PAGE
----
CSHL 2013 Conference on RNA and Oligonucleotide Therapeutics

To identify a therapeutic oligonucleotide with the right drug-like properties, a large number of oligonucleotides are usually screened. However, many more oligonucleotides can be designed against a target than can practically be screened (see previous blog). So how should we select oligonucleotides for a screening campaign among the vast number of possibilities?

In early April, the Cold Spring Harbor Laboratory will host a conference on RNA and oligonucleotide therapeutics. Some of the research done in COAT to address this issue will be presented at the conference.

Morten will be giving a talk, where he demonstrate that the sequence-nature of oligonucleotides, combined with data from a large number of screening

campaigns, may contain so much information that a systematic analysis can yield predictive models of affinity, potency, specificity, and toxicity. Two examples of this approach will be presented in-depth on posters. Lykke will present a kinetic model of enzyme recruiting oligonucleotides, and demonstrate that it predicts an optimal binding affinity between oligonucleotide and RNA target. This explains why shorter and less affine oligonucleotides may sometimes be more potent. And Peter will present how the hepatotoxic potential of oligonucleotides can be predicted from their sequence and modification pattern using machine learning.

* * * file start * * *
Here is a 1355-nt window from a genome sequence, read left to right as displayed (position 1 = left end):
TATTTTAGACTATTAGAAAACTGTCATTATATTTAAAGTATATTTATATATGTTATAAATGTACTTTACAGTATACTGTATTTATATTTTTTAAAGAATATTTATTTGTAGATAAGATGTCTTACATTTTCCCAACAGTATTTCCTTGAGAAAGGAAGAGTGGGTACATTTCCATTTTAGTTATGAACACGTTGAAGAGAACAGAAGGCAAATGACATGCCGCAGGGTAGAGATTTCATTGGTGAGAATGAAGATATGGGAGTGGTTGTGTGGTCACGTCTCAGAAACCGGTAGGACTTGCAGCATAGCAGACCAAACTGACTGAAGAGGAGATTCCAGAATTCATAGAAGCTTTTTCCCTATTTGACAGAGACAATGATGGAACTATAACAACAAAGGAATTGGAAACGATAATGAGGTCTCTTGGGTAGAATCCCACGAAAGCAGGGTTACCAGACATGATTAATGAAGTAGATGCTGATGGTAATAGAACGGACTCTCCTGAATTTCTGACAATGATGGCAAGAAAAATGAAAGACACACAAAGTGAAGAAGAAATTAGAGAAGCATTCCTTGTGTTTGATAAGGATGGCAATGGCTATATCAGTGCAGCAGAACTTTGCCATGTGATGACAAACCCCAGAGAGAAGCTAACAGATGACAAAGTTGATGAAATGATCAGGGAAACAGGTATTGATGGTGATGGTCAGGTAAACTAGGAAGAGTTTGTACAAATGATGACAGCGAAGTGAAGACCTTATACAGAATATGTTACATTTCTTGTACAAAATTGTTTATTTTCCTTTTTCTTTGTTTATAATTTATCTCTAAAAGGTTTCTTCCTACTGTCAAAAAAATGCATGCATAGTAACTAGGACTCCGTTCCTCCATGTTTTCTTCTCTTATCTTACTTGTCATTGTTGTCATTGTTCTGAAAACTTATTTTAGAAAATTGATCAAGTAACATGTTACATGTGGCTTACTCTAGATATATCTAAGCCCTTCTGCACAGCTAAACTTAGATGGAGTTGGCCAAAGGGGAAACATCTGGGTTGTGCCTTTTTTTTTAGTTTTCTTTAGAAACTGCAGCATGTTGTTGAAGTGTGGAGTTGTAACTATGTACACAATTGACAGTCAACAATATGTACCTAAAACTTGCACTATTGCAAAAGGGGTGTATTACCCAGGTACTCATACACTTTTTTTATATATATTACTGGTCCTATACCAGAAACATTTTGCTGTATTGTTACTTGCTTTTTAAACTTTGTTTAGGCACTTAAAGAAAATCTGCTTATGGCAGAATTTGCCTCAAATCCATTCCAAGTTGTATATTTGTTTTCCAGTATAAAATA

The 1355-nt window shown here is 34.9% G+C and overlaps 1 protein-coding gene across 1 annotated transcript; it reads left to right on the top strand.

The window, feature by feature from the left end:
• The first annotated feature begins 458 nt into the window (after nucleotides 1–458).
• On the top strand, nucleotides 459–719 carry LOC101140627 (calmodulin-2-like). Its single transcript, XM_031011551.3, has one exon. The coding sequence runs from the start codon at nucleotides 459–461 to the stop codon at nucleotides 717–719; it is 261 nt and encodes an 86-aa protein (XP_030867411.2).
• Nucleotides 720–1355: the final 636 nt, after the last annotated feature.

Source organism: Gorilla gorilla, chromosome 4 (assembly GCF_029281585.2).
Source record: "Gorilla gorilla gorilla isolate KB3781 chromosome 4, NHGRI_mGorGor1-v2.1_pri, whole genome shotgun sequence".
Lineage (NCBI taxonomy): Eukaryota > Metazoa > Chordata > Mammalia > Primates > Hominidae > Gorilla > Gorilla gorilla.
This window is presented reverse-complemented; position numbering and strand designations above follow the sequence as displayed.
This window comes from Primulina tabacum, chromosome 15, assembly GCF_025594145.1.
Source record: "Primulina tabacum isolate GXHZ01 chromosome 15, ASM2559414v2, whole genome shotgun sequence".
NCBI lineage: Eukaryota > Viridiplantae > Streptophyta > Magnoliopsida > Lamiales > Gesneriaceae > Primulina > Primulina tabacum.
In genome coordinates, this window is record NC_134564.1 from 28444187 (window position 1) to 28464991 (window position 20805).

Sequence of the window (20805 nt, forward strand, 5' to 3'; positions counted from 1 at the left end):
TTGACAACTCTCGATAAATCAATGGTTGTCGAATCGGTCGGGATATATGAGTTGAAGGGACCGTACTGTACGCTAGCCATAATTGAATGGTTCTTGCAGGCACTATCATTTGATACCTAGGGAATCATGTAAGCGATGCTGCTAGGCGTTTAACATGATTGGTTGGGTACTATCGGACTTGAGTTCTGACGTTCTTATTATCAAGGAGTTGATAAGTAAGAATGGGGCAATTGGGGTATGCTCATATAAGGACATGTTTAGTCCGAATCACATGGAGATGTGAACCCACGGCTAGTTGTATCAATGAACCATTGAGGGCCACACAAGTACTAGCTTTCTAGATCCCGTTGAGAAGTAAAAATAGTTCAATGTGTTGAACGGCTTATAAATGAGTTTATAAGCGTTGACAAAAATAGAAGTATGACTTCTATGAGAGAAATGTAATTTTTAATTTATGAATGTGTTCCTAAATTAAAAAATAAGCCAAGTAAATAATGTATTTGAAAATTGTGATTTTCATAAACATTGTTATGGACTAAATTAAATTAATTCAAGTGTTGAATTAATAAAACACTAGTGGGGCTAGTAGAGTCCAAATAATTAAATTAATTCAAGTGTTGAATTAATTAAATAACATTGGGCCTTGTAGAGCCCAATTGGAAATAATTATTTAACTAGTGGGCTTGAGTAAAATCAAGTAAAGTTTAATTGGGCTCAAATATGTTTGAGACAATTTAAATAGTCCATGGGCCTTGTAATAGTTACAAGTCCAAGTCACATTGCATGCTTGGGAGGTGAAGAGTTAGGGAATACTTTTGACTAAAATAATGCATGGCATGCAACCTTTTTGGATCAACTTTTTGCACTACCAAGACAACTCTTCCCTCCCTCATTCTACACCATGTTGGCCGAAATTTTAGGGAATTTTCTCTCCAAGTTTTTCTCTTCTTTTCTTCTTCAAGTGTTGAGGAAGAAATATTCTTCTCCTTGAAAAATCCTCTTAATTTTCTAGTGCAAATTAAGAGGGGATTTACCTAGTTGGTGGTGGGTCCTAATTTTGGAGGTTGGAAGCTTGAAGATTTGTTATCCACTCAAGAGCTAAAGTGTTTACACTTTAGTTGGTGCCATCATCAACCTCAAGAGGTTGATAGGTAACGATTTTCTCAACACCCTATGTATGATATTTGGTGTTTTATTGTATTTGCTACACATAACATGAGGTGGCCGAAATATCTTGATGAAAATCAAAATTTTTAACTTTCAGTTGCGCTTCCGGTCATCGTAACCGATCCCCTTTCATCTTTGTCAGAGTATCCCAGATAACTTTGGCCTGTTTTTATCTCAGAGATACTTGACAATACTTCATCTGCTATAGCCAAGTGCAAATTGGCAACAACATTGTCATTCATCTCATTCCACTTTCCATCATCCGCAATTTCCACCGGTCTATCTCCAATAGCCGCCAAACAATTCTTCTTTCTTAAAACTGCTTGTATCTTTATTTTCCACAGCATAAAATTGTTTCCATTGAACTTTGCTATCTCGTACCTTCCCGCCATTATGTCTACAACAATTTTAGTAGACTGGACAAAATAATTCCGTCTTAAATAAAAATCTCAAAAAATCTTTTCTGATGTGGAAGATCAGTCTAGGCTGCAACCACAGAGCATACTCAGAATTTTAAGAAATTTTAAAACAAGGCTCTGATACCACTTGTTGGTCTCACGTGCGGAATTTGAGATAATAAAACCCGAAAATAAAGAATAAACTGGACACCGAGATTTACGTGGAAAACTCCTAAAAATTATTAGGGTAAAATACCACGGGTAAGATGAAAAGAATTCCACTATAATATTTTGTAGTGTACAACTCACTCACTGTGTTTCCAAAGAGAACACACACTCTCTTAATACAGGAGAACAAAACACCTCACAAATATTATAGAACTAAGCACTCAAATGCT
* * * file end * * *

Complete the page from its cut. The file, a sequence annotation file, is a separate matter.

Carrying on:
All abstracts for the meeting can be seen here. We look forward to the talk by our colleague Dr. Susanna Obad from Santaris Pharma, presenting data on the treatment of hepatitis C infected patients with the antimiR oligonucleotide Miravirsen.

We are excited to participate and contribute with some of our research at the meeting. See you there!

Posted in Conferences, Oligoinformatics

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